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Why Does NASA's Return to the Moon Keep Getting Delayed? | Unveiled

VOICE OVER: Peter DeGiglio
We're going to the moon... but it's taking a little longer than planned! Join us... to find out more!

The Artemis Program has been a flagship NASA mission for years now, but we're still waiting to see astronauts return to the moon. In this video, Unveiled takes a closer look at the reasons why NASA has suffered so many delays with the Artemis Program... and updates the diary with all the new key dates to look out for!
Transcript

Why Does NASA’s Return to the Moon Keep Getting Delayed?


Not since the early 1970s has a human being stepped foot on our closest celestial neighbour, the moon. Back then, the sudden winding down of the Apollo Program after such a monumental success just a couple years earlier came as quite a shock to the scientific community… but, for one reason or another, we haven’t yet brought back crewed lunar missions. That’s apparently set to change with the Artemis Program, NASA’s plan to return to the moon in the coming years, but it’s taking a lot longer to happen than many had hoped.

So, this is Unveiled, and today we’re answering the extraordinary question; why does NASA’s return to the moon keep getting delayed?

Although America’s latest attempt to get back to the moon is really the culmination of years’ worth of work stretching back to the early 2010s, it was started in earnest in late 2017. And then was given the name “the Artemis Program” in May 2019. Back then, the chief takeaways were that NASA was aiming for another moon landing by 2024, with the promise that Artemis would send the next man and the first woman to the lunar surface. At first there were reasonably generous state funding packets, to get the mission started… although in more recent times NASA has increasingly looked to private companies to help them achieve their goals - including Blue Origin and SpaceX.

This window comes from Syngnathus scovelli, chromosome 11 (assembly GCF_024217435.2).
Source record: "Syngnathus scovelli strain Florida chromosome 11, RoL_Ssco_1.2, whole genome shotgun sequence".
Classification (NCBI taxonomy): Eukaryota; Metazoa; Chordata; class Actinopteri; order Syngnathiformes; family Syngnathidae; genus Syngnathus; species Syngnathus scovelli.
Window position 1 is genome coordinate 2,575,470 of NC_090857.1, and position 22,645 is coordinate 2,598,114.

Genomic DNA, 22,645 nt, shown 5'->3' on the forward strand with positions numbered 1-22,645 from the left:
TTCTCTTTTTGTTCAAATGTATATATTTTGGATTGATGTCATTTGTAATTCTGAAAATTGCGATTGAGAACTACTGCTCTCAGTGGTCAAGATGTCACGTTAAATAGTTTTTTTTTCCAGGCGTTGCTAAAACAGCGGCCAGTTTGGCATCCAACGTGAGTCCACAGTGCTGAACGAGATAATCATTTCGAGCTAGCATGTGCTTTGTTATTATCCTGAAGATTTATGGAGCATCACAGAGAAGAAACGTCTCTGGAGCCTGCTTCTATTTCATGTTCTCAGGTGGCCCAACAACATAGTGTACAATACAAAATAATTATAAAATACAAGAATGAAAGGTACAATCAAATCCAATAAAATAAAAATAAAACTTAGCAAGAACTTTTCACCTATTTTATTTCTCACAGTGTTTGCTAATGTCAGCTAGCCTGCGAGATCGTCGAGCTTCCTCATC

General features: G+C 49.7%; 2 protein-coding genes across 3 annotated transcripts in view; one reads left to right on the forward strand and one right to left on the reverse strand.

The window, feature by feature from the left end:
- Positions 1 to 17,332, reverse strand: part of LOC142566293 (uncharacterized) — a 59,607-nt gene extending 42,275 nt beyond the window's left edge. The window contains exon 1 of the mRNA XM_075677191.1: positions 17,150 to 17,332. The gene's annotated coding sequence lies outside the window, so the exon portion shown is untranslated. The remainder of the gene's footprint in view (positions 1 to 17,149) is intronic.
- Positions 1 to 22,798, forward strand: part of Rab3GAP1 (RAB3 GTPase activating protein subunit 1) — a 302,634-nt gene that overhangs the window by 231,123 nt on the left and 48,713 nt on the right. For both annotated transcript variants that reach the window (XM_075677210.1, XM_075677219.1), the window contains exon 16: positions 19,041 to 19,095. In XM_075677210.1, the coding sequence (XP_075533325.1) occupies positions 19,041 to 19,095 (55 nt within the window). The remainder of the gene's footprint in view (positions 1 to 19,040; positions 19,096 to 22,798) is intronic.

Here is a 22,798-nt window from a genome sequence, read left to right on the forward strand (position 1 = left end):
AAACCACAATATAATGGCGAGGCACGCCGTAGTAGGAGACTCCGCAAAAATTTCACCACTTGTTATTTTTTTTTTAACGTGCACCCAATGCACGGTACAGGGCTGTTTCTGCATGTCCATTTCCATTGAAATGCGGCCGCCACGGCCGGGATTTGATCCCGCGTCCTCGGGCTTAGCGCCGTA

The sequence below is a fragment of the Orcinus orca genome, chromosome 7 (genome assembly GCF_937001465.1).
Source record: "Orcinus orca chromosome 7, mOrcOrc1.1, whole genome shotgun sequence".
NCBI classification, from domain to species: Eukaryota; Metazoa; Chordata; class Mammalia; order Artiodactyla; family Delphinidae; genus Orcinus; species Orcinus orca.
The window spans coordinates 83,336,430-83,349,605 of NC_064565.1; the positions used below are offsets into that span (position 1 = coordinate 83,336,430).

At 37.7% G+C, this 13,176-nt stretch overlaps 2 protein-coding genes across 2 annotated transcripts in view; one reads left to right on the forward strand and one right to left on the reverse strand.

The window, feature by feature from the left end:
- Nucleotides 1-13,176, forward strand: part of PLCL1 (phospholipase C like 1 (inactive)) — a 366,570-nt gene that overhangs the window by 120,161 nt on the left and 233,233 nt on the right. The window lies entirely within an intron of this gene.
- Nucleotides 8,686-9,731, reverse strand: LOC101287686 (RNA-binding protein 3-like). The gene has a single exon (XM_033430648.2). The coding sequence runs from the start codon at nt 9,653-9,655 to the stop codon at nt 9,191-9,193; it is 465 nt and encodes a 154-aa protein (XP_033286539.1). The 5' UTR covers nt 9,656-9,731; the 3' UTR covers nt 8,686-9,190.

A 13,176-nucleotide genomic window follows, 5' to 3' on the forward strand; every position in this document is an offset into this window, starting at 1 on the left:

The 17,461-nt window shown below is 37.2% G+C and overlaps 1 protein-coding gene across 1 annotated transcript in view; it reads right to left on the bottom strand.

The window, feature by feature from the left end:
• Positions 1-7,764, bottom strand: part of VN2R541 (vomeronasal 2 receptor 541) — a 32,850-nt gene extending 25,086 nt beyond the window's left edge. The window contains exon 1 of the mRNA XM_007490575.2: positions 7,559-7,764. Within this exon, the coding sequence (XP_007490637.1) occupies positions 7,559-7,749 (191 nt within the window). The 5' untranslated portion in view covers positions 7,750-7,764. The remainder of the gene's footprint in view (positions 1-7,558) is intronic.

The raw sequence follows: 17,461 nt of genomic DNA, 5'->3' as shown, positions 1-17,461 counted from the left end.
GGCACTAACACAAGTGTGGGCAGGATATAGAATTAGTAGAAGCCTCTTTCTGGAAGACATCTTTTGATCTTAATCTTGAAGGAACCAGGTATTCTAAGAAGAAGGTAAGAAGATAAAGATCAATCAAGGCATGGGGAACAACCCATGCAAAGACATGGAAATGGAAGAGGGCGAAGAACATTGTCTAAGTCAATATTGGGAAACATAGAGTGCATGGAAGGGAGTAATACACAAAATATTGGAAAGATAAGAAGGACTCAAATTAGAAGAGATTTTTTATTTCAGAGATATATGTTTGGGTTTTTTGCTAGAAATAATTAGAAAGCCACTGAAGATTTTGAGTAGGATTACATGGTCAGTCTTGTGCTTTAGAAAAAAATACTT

Regardless, as we move into 2022, that initial target of a moon landing by 2024 has unfortunately disappeared. In early November ‘21, the NASA Administrator Bill Nelson revealed during a press conference that NASA was now estimating “no earlier than 2025”. Nelson continued that a 2024 landing date, as laid out by the previous Trump Administration, “was not grounded in technical feasibility”. Although there were other reported reasons for the pushback, too. For one, the impact of the coronavirus global pandemic saw work on Artemis severely slow down. But, also, there was the impact of a drawn-out lawsuit to factor in, as well, with the space firm Blue Origin filing against NASA after it selected rival company SpaceX to provide a key piece of mission equipment - the HLS Human Landing System. Nelson revealed, again in the November ‘21 press conference, that NASA had only been able to speak with SpaceX about HLS (for the first time) just the week beforehand.

However, the projections got worse only a few days after that press conference, with a NASA report published on November 15th, 2021, specifically looking at the Agency’s management of the Artemis missions. The authors of that report delivered an even more pessimistic outlook, concluding that they foresaw NASA would “exceed its current timetable for landing humans on the moon in late 2024 by several years”. In the same report it was also suggested that NASA had severely underestimated the cost of the Artemis Program by upwards of $25 billion dollars.

But, still, it’s not as though the Artemis Program has been totally closed. And the Biden administration, taking over from the Trump presidency which launched the initiative in the first place, has fully endorsed it to continue. In a broad sense, the Artemis pathway hasn’t altered that much, either. There are still three key missions to look out for, appropriately named Artemis One, Two, and Three. Although, again, the planned launch dates for all of those have been delayed.

Artemis One is set to be an uncrewed test flight, putting much of the Artemis tech through its paces in space for the first time. It will see the Orion Multi-Purpose Crew Vehicle launched to the moon, where it will operate as a high-profile moon orbiter for almost a week before returning to Earth. In all, this part of the mission should take around 25 days from launch to splashdown. Following that, Artemis Two is the Program’s first crewed mission, set to send the Orion spacecraft, again, to, from, and around the moon… but this time with astronauts inside. It will represent the first time since 1972, Apollo 17, and the last moon landing that any human being will’ve travelled beyond low-Earth orbit.